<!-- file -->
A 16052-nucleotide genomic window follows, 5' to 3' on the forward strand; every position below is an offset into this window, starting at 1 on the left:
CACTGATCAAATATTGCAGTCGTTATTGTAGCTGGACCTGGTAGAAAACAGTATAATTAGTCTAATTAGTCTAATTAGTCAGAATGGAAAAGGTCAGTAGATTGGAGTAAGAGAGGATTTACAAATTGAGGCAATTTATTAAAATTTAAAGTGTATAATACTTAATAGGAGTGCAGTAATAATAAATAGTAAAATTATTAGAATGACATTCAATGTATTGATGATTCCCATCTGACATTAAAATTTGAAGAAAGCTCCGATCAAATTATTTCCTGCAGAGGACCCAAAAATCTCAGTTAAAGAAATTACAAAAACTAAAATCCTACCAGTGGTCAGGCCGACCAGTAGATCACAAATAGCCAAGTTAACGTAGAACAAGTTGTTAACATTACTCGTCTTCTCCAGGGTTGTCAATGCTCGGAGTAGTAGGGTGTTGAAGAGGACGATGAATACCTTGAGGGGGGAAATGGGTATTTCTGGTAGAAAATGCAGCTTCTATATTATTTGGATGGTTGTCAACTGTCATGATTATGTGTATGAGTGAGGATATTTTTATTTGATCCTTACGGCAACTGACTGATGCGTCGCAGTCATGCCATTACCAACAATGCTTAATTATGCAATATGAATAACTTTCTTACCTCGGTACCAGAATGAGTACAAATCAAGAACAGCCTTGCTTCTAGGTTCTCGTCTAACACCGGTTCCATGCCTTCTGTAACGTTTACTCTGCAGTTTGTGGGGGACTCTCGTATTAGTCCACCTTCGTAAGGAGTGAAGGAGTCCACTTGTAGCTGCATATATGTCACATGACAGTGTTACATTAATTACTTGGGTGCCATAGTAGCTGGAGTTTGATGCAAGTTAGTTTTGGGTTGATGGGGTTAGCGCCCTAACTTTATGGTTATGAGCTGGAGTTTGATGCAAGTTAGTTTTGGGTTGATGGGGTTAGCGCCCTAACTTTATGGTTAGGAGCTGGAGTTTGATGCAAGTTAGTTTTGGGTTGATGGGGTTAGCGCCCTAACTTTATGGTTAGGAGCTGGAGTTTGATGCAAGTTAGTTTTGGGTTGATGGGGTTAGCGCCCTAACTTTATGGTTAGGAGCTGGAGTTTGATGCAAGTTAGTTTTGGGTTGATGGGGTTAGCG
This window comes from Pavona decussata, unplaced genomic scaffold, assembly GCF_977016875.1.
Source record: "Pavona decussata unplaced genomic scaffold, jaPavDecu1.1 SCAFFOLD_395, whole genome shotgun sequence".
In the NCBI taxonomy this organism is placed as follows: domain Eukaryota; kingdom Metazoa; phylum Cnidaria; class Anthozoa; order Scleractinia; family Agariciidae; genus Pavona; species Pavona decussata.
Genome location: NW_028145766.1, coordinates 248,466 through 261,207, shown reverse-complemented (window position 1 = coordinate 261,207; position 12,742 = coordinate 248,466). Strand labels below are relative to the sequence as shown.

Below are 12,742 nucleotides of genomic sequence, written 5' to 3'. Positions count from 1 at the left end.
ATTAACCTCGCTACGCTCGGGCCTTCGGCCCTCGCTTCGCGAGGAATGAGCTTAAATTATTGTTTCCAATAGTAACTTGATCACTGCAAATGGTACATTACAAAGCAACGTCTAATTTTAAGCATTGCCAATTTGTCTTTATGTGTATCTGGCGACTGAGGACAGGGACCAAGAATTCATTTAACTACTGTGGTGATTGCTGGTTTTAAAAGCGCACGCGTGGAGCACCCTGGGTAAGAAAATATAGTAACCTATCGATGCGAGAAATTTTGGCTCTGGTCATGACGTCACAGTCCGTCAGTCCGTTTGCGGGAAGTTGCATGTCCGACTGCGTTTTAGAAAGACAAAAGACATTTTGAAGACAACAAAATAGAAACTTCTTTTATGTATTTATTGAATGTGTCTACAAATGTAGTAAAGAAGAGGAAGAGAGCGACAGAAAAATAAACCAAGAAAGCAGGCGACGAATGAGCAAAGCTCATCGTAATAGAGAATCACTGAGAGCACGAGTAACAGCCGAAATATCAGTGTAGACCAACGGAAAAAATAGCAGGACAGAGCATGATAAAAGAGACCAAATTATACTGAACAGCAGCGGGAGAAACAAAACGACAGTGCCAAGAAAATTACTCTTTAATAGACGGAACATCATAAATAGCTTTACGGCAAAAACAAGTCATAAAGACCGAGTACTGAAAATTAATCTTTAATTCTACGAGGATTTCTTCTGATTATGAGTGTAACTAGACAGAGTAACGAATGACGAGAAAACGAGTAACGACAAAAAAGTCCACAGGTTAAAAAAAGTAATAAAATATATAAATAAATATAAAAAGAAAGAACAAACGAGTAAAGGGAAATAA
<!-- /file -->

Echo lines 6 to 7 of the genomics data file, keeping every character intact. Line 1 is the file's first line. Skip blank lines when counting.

Genome location: NW_028145766.1, coordinates 248,466 through 261,207, shown reverse-complemented (window position 1 = coordinate 261,207; position 12,742 = coordinate 248,466). Strand labels below are relative to the sequence as shown.

Below are 12,742 nucleotides of genomic sequence, written 5' to 3'. Positions count from 1 at the left end.